For at least some agencies, not much.

“It’s more of a culture change,” Washington said. “I’m not aware of regulatory or statutory barriers. In fact, there could be cost savings. If the employee is working in Oklahoma or a rural area where the cost-of-living and locality pay is cheaper, there could actually be cost savings associated with that.”

Labor is already implementing those kinds of full-time remote work arrangements.

“It was a paradigm shift for some of our managers and supervisors who have had their eureka moment,” Rose said. “Now suddenly I have an applicant pool that is the entire United States, not just the Washington, D.C. metro area. We are routinely announcing jobs at this time for all locations, no longer just a Washington, D.C. duty station or a Chicago, Illinois, duty station.”

Rose said one-third of her human resources staff have and will continue to work remotely on a full-time basis because of where they live. She recently retained an employee whose husband received military orders to Germany. That employee will continue to work for Labor from Germany, Rose said.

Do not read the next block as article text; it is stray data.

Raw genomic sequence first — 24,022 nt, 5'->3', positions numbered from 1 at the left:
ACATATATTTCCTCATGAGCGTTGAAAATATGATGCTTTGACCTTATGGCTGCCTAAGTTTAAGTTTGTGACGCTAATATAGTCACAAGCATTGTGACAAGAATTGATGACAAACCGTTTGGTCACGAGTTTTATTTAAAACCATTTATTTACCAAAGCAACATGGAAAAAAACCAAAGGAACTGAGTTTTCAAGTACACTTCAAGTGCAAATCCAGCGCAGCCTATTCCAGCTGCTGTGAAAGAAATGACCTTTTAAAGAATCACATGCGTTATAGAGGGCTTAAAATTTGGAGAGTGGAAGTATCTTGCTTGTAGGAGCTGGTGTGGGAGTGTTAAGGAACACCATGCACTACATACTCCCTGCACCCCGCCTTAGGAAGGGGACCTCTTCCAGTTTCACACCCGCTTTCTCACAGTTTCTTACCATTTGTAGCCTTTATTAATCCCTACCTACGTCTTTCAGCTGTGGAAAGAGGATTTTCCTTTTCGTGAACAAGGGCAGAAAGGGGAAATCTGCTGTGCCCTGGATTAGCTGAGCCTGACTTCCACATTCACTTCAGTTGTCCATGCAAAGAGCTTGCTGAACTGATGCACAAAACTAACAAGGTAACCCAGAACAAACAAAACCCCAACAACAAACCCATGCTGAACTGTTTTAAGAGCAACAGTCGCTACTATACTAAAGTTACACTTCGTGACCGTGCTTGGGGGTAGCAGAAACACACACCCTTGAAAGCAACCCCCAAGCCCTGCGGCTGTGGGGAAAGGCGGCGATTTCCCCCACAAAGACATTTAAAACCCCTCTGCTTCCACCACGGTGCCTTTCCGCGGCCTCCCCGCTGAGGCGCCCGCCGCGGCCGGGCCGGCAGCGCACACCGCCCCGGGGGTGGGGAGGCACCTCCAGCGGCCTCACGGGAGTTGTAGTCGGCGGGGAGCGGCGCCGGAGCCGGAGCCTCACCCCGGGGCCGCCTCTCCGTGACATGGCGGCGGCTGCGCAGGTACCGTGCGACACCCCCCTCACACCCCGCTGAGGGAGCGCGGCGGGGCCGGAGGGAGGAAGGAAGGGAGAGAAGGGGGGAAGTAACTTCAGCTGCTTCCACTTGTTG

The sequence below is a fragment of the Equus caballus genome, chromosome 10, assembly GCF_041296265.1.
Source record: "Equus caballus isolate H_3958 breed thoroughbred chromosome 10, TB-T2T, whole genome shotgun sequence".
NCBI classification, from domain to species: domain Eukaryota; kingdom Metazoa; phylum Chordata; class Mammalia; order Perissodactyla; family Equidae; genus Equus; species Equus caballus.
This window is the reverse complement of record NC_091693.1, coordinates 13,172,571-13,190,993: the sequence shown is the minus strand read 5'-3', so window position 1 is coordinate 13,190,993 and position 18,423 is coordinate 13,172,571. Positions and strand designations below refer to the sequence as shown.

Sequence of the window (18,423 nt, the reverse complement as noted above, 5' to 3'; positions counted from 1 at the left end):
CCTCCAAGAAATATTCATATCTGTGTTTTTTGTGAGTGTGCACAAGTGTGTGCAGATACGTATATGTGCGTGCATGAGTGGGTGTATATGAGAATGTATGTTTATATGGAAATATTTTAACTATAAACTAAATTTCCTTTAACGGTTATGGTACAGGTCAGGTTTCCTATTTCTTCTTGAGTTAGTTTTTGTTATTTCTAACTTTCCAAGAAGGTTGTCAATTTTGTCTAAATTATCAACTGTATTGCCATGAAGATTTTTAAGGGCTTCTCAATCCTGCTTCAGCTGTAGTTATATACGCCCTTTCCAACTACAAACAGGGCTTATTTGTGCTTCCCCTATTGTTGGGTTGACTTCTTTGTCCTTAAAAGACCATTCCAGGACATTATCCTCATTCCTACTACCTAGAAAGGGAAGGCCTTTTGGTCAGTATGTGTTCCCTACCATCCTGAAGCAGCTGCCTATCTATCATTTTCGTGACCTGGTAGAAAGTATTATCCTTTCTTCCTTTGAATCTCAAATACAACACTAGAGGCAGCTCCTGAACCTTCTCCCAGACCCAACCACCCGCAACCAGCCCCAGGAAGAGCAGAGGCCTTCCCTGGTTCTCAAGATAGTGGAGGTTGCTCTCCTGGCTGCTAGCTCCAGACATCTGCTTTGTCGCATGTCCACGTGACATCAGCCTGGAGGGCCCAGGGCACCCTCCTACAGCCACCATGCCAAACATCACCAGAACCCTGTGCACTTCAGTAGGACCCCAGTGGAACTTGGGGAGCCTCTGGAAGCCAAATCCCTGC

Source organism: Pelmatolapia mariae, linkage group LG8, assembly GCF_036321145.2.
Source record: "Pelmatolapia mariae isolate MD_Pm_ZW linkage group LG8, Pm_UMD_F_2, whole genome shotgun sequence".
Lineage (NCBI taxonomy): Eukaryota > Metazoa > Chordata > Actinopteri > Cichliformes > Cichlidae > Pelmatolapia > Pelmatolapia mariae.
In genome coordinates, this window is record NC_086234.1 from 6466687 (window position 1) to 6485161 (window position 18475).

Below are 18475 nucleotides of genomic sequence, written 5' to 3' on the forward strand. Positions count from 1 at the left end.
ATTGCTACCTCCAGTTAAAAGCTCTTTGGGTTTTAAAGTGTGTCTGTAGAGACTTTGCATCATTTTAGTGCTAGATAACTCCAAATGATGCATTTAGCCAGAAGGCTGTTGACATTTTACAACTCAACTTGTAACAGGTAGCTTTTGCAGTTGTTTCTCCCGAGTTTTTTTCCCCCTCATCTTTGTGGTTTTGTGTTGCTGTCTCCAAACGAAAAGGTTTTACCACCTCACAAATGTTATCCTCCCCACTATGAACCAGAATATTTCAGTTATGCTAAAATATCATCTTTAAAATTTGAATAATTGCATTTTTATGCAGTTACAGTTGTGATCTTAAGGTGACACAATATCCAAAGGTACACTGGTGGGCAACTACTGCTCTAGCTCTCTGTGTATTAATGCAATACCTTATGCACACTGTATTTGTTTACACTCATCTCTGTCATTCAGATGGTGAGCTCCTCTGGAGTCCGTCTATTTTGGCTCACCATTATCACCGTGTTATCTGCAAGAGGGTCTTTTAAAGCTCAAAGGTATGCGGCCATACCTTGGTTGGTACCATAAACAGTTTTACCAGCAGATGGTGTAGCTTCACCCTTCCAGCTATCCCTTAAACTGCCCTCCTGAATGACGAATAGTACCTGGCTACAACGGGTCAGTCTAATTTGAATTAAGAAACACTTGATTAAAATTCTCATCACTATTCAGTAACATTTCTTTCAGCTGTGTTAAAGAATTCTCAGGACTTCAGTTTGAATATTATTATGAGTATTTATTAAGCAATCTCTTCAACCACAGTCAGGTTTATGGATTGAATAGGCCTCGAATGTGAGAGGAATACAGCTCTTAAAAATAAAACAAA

“It’s the best, and we have found that employees outside the Washington, D.C. area stay longer,” she added. “They are happy to stay working with the agency that recruited them and hired them. Employment in Washington tends to be a revolving door, and we just steal people from each other. It just goes around and around. I’m delighted that we can now access a much bigger applicant pool of very qualified people.”

Agencies could uncover new cost savings with lower locality pay — and by freeing up office space, said Michelle Rosenberg, acting director of strategic issues at the Government Accountability Office.

“When GAO moved to expanded telework, it enabled us to reduce our footprint both in our regional offices and reduce the amount of leased space,” she said. “In our headquarters building, it enabled us to rent out parts of our headquarters building to other agencies since we had [fewer] people who needed physical space.”

Though Labor and Transportation were enthusiastic to embrace telework and evolve their workforce and hiring policies for a virtual world well beyond the pandemic, not all agencies may be quite as eager.

The Social Security Administration made a variety of changes to its telework program in the weeks before the pandemic. Jim Borland, SSA’s deputy chief information officer for IT operations, said the agency made those changes because it lacked measures and tools to determine telework and its effectiveness.